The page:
Ideal Protein Diet - A Solution for Measuring Fat vs Muscle when you are on Alternatives




amberjules
02-27-2013, 04:07 PM
Yesterday, in a very heated discussion (not gonna even go there), a question was posed about how people on alternatives could measure fat vs muscle if they aren't weighing on with a coach.

It's quite simple: a Tanita scale (http://www.amazon.com/Tanita-BC554-Ironman-InnerScan-Composition/dp/B0007ZH18M/ref=sr_1_1?ie=UTF8&qid=1361995283&sr=8-1&keywords=tanita+scale+bc554)

I purchased this one (even though I'm still seeing my coach) because I'm so numbers oriented and one day I won't be with my coach. I'd like to maintain and know that I'm keeping my muscle intact. This scale does everything my coachs scale does except provide BMI (which I can calculate with a BMI calculator) and % of Obesity.

You can also review a comparison chart of Tanita Personal scales to see which one might better fit your needs: http://www.tanita.com/en/personal/model-comparison-chart/

These scales are relatively inexpensive considering the money you are saving if you're purchasing alternatives.


Suchawittygal
02-27-2013, 04:31 PM
My coach never measured my body fat on anything. So I never had any idea as to my fat vs. muscle comparison.

I was just weighed on an old doctor's office scale and measured with a little sewing tape measure...that was it. Yeah, she was pretty useless.

This is very good to know. I think I'll look into getting one of these!

mquinn106
02-27-2013, 04:32 PM
I purchased this one: http://www.amazon.com/EatSmart-Precision-Capacity-Recognition-Technology/dp/B004L6NTHU/ref=sr_1_3?ie=UTF8&qid=1361997036&sr=8-3&keywords=eatsmart+scale

A little cheaper, it's actually the same one they use at my clinic, looking forward to keeping myself on track once I hit maintenance!


amberjules
02-27-2013, 04:36 PM
My coach never measured my body fat on anything. So I never had any idea as to my fat vs. muscle comparison.

I was just weighed on an old doctor's office scale and measured with a little sewing tape measure...that was it. Yeah, she was pretty useless.

This is very good to know. I think I'll look into getting one of these!

Well that sucks! Good thing you aren't going there anymore.

evepet
02-27-2013, 04:52 PM
I know from past posts that several of us have an Omron full body composition sensor machine. Like the ones seen here:

http://www.amazon.com/Omron-HBF-514C-Composition-Sensing-Monitor/dp/B0020MMCDE

This is what I've been using ever since starting the diet and switching over to alternatives. It may not be 100% foolproof but the trend in the numbers tell me how I'm doing through the weeks, and I consider it accurate enough for my purposes.

Starshine
02-27-2013, 05:13 PM
I know from past posts that several of us have an Omron full body composition sensor machine. Like the ones seen here:

http://www.amazon.com/Omron-HBF-514C-Composition-Sensing-Monitor/dp/B0020MMCDE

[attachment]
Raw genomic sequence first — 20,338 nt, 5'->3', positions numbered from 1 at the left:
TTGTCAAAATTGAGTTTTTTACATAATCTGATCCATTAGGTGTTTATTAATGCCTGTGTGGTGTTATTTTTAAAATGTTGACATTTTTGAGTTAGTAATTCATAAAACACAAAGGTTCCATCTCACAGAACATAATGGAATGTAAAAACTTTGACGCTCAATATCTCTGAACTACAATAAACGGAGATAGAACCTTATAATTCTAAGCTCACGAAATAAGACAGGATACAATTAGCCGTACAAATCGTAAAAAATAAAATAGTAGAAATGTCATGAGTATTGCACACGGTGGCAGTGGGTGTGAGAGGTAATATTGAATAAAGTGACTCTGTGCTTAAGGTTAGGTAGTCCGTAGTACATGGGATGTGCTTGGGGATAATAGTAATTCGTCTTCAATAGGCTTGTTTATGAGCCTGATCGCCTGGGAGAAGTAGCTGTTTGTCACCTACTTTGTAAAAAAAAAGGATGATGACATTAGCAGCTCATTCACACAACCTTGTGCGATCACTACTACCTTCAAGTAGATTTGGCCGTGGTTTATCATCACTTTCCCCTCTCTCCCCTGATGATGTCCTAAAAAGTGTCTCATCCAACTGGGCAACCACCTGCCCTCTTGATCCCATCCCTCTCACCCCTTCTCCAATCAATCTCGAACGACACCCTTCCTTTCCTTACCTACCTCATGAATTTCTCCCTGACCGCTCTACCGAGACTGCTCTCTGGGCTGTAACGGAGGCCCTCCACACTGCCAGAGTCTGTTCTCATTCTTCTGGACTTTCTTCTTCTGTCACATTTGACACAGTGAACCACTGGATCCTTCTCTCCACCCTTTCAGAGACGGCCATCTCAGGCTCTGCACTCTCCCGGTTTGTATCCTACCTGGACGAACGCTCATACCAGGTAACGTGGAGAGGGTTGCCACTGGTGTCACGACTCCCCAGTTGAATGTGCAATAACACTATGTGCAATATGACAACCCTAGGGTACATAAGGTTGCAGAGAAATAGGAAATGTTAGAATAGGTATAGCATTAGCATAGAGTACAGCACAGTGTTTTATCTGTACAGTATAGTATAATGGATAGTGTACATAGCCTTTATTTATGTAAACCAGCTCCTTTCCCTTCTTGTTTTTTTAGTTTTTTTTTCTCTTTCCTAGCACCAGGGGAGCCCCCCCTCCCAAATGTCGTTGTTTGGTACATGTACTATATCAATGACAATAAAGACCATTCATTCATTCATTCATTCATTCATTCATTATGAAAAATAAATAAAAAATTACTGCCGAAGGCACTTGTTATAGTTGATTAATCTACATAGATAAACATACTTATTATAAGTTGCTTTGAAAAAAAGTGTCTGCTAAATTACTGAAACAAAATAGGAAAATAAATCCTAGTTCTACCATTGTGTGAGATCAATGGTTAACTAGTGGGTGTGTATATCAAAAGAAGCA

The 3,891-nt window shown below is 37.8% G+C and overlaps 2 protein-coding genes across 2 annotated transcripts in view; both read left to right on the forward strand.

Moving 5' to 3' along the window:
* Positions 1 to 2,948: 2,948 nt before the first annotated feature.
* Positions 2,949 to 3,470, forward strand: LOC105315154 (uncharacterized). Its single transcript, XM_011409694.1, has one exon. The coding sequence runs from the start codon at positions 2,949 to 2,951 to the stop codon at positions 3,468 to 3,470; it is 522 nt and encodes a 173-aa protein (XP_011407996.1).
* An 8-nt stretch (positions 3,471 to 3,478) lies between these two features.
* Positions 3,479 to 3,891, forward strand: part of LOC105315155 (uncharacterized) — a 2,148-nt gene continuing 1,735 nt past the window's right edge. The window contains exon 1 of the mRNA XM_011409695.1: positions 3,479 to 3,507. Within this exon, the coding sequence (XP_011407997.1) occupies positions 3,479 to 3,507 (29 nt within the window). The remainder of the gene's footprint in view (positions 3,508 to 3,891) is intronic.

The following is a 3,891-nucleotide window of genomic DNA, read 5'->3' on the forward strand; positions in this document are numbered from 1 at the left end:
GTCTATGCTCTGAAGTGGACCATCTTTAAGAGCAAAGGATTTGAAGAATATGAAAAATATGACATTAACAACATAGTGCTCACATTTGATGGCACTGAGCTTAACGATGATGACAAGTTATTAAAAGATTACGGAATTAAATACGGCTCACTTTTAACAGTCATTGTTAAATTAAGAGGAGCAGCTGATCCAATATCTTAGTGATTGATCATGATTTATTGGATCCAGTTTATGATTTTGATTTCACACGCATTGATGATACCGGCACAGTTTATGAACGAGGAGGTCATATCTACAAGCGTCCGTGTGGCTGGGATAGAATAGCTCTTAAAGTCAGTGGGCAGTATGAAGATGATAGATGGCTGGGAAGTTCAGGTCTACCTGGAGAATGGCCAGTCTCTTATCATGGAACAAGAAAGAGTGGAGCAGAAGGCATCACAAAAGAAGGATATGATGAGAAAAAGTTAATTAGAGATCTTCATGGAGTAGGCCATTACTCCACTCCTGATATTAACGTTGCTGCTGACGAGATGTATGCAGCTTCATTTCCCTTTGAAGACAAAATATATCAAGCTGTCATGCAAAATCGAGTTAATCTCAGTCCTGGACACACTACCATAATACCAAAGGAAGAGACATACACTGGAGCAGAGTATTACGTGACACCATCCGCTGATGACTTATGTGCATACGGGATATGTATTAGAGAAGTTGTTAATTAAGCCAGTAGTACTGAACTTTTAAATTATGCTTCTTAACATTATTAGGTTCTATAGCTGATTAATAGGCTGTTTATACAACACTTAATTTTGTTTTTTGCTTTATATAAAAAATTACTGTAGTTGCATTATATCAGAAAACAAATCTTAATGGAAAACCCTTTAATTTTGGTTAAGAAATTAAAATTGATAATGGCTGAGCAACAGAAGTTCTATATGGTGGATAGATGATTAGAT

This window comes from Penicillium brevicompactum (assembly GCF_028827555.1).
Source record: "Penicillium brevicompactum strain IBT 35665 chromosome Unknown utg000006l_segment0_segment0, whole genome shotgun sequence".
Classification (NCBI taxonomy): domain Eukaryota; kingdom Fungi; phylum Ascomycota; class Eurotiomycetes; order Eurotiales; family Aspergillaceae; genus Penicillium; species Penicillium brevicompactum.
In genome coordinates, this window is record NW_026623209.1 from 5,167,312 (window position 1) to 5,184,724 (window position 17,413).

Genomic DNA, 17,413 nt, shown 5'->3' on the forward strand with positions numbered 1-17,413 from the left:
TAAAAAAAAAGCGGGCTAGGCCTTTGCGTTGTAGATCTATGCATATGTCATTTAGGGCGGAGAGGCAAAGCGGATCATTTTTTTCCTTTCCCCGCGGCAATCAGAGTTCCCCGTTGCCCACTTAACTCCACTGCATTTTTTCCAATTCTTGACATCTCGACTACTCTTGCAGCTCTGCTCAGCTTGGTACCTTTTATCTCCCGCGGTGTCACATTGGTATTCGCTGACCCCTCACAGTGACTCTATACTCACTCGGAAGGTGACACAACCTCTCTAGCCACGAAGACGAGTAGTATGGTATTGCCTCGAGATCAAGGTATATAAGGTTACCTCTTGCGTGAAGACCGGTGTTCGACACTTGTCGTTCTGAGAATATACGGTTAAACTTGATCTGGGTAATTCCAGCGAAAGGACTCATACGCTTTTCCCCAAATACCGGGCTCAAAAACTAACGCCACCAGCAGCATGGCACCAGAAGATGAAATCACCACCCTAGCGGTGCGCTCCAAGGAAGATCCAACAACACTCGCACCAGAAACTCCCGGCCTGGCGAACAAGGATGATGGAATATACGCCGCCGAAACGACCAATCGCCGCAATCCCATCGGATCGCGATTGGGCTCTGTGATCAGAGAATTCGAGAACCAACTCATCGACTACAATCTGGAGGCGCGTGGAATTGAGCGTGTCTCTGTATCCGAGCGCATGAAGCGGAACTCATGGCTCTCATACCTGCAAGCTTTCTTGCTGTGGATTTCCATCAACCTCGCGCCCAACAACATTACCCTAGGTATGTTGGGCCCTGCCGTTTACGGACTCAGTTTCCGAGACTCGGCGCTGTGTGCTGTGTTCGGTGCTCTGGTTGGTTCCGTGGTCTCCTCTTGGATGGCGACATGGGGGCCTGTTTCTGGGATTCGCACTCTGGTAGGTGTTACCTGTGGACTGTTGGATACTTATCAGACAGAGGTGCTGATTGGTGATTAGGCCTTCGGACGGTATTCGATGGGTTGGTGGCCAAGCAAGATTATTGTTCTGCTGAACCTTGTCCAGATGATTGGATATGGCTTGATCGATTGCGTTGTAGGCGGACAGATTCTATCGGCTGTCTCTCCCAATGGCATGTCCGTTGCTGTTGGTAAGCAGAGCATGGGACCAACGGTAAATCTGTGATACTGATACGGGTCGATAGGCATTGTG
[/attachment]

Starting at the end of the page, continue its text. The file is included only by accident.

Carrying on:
This is what I've been using ever since starting the diet and switching over to alternatives. It may not be 100% foolproof but the trend in the numbers tell me how I'm doing through the weeks, and I consider it accurate enough for my purposes.

That's what I use too. I found it well recommended on this forum. As you said, it might not be totally accurate, but it does let you track trends. It's great for my needs.

DJ72
02-27-2013, 05:17 PM
I use a home scale and a sewing tape to measure. Old school and cheap!

scorbett1103
02-27-2013, 06:48 PM
Here's the thing.

Those scales may be able to show you certain trends when it comes to body fat, only because they use the same formula to calculate lean mass and body fat every time.

BUT....the numbers aren't necessarily accurate. In fact, there really isn't a commercially available scale out there that will give you a TRULY accurate measurement of body fat and lean mass. The calipers your doctor uses in the office are actually more accurate than the scales.

If you want a TRULY accurate measurement of body fat/lean mass you need to look into a water displacement test or a DEXA scan.

This is why I just bought a regular scale from Wal Mart and a tape measure. My doc uses the calipers when I go in for my checkups.

evepet
02-27-2013, 07:15 PM
Here's the thing.

Those scales may be able to show you certain trends when it comes to body fat, only because they use the same formula to calculate lean mass and body fat every time.

BUT....the numbers aren't necessarily accurate. In fact, there really isn't a commercially available scale out there that will give you a TRULY accurate measurement of body fat and lean mass. The calipers your doctor uses in the office are actually more accurate than the scales.

If you want a TRULY accurate measurement of body fat/lean mass you need to look into a water displacement test or a DEXA scan.

This is why I just bought a regular scale from Wal Mart and a tape measure. My doc uses the calipers when I go in for my checkups.

Agreed - I think those of us who use these scales are aware of that and just using them for the 'trending' results month to month. Plus, I find it motivating to see the various readings change (in the right direction) from month to month! I use a tape for measuring my waist, etc., from time to time too - and occasionally just use the weight feature on the Omron - but being able to monitor these other readings has been interesting and I know it has helped keep me focused.

I read elsewhere a few months ago about the DEXA scan being the best alternative and wish there was a fitness club in my city that offers one - but there isn't. So I'm happy enough for now, just knowing the overall trends are going in the right direction with my Omron. I find it very motivating to be able to look back and review the movements in those readings over the months.